Saturday, May 4, 2013

Human-Dog Problem Tree - PART SIX

by Dino Dogan

Teach a Man to Fish and He Will No Longer Buy Fish From You

If you’ve ever purchased a fitness book, DVD, watched a show on fitness or hired a trainer to help you lose some weight then you’ve probably seen this.

Fitness trainers have a tendency to “teach” correct posture on per-exercise basis.

We all know that correct posture is important and incorrect posture can derail you and put you “on the bench” for a long time.

So having your head, neck and back in correct alignment is paramount whenever you perform ANY exercise. Remember the old “lift with your legs, not with your back” advice?

In the next paragraph, I will teach you the correct posture regardless of the exercise performed.


Because, my livelihood doesn’t depend on teaching you correct posture on per-exercise basis.

Here we go.
  1. Place your elbow on a flat surface (your computer desk is perfect).
  2. Have your fist point straight-up towards the ceiling.

That’s it, that’s the correct posture regardless of the exercise.
  • The length of your forearm represents your spine
  • Your wrist represents your neck
  • And your fist represents your head.

Try pushing down on your fist and feel how stable and solid that is.

On the other hand, if you misalign any part of your setup (forearm, wrist, or fist) and push down on it, you will feel how your “setup” is not as stable.
Btw, this is the correct posture not only during any exercise, but also when walking and running.

Side note: The point of the correct posture is to maintain maximum stability even if you’re performing an exercise while laying down, on your side, or some other weird position. Keep it straight and properly aligned and you’ll be fine.

This is what’s called a “principle”.

There is no need to teach correct posture on per-exercise basis so why are fitness trainers and experts alike hell-bent on doing exactly that?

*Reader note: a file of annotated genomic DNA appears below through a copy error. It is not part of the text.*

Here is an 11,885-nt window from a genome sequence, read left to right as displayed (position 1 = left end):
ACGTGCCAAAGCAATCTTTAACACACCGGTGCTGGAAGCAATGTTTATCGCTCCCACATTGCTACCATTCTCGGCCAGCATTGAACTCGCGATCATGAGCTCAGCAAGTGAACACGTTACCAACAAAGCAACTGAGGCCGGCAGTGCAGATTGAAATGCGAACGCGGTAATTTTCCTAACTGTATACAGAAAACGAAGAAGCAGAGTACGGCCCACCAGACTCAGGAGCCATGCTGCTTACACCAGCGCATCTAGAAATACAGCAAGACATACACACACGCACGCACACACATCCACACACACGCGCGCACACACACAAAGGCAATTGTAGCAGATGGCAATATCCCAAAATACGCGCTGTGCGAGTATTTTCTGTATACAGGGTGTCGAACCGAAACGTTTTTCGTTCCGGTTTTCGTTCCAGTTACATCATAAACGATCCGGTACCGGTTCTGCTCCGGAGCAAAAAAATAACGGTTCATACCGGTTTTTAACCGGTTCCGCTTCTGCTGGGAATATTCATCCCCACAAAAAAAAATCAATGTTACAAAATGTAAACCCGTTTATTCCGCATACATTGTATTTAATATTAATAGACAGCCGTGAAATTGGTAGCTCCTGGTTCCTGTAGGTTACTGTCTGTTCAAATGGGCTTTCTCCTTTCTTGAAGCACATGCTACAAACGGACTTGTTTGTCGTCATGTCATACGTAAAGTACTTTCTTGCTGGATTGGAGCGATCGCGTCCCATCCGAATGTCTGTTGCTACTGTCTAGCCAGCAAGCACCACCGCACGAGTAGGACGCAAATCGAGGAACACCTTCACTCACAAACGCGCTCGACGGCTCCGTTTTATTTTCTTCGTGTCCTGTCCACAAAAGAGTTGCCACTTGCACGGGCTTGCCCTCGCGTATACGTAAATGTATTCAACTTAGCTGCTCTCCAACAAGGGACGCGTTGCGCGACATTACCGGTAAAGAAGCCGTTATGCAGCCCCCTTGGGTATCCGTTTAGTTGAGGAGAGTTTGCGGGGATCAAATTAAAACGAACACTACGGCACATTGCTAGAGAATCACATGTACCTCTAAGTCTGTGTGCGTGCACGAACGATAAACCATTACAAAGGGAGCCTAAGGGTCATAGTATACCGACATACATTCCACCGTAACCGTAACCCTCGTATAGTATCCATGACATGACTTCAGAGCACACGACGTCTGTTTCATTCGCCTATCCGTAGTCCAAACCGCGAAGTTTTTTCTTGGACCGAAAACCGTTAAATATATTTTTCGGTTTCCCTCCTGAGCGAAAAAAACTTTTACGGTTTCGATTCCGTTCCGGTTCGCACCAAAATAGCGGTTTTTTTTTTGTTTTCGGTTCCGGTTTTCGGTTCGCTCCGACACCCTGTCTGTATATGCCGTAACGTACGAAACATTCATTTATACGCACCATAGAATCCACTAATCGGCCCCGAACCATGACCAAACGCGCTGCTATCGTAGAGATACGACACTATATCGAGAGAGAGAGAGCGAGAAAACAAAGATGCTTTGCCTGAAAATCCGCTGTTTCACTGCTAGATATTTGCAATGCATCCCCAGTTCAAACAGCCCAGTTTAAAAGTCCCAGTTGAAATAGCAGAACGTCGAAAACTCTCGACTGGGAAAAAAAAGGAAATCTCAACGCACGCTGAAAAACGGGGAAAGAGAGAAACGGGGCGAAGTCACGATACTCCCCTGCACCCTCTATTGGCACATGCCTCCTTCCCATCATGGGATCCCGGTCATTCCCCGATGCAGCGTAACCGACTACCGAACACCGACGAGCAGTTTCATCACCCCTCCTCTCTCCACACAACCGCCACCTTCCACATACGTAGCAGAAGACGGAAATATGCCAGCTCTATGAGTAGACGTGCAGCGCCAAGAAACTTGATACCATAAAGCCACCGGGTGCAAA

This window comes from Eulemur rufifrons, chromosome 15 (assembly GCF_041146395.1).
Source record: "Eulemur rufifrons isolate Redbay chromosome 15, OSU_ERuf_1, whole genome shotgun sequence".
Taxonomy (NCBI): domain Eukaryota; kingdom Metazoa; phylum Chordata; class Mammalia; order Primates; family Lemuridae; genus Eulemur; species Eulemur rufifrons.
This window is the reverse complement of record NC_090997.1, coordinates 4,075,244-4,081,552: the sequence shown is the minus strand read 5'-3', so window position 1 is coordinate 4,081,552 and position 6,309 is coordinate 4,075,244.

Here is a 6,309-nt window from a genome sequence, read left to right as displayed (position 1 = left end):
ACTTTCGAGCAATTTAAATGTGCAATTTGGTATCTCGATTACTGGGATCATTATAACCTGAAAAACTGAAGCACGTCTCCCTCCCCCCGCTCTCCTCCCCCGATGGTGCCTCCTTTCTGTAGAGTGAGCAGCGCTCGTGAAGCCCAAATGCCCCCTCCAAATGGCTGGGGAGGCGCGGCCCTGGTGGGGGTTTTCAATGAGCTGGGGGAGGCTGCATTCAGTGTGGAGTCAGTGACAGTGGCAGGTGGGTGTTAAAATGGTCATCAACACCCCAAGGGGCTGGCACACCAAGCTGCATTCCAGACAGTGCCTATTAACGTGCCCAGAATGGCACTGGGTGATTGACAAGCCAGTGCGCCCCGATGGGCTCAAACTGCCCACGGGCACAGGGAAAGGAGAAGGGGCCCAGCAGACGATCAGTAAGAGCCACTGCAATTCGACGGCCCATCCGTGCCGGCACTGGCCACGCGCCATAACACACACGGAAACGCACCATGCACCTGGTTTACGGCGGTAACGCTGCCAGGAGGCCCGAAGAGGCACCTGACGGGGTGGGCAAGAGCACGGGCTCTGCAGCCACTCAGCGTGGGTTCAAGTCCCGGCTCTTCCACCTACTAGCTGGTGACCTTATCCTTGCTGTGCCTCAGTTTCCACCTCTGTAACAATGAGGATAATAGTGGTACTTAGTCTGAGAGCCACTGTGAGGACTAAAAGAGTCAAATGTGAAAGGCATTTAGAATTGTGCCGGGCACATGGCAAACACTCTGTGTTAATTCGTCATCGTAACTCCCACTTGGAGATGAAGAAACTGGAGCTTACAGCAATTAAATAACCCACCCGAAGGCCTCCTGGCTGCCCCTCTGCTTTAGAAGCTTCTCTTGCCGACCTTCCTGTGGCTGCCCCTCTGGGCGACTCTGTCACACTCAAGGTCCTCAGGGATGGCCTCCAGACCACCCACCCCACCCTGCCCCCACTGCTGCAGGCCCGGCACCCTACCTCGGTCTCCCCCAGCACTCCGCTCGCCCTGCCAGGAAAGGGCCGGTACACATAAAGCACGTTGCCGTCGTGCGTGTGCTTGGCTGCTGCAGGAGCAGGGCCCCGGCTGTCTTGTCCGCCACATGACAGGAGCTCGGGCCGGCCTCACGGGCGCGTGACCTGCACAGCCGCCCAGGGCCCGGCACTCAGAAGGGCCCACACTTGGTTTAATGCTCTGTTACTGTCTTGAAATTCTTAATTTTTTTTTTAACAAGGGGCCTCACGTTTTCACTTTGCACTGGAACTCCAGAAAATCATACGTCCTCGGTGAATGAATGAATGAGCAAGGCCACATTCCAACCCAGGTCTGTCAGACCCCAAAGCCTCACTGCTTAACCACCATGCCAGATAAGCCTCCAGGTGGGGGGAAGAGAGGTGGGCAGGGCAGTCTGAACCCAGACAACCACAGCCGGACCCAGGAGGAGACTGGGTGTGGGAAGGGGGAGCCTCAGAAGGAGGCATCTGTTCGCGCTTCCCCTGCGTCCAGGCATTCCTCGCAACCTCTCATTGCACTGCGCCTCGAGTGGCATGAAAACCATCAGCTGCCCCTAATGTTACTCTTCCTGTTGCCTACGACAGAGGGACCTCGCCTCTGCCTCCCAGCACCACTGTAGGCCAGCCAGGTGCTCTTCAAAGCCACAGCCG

It’s simple. They are giving you the fish.

What does this have to do with dog training? Turns out, everything.

Many dog trainers teach individual commands, not overriding principles.

This is sometimes out of necessity (it’s what clients need at the time), and sometimes it’s a matter of indoctrination or limited knowledge and understanding of training principles.
The training principles that I’m talking about are things like timing and consistency, but here is one most people ignore.

There are many opinions as to what “tool” to use during training. Treats, affection, toys, etc.

In the ocean of discussion regarding the “correct tool”; trainers often forget to mention that whatever tool you are using (treats, affection, toys) it’s paramount NOT to use that same tool during non-training time.

So if you are using treats to teach a dog to execute commands then don’t give the dog treats outside the training time. This is doubly-so when using affection to train a dog. I believe you get the idea.

What “tool” do you use?

Looking back, have you had an experience with fitness or dog trainers teaching you individual movements, exercises, commands or did they teach correct principles of movements or commands?


Dino Dogan is a blogger, writer, biker, dog trainer, singer/songwriter, Martial Artist. Dino is now busy with his DIY Blogger Net blog. He is also behind the great social media tool, Triberr. Hopefully one day he'll return to dog blogging. Meanwhile, you can connect with Dino on Twitter or Facebook.

Related articles:
Human-Dog Problem Tree - PART ONE
Human-Dog Problem Tree - PART TWO
Human-Dog Problem Tree - PART THREE
Human-Dog Problem Tree - PART FOUR 
Human-Dog Problem Tree - PART FIVE

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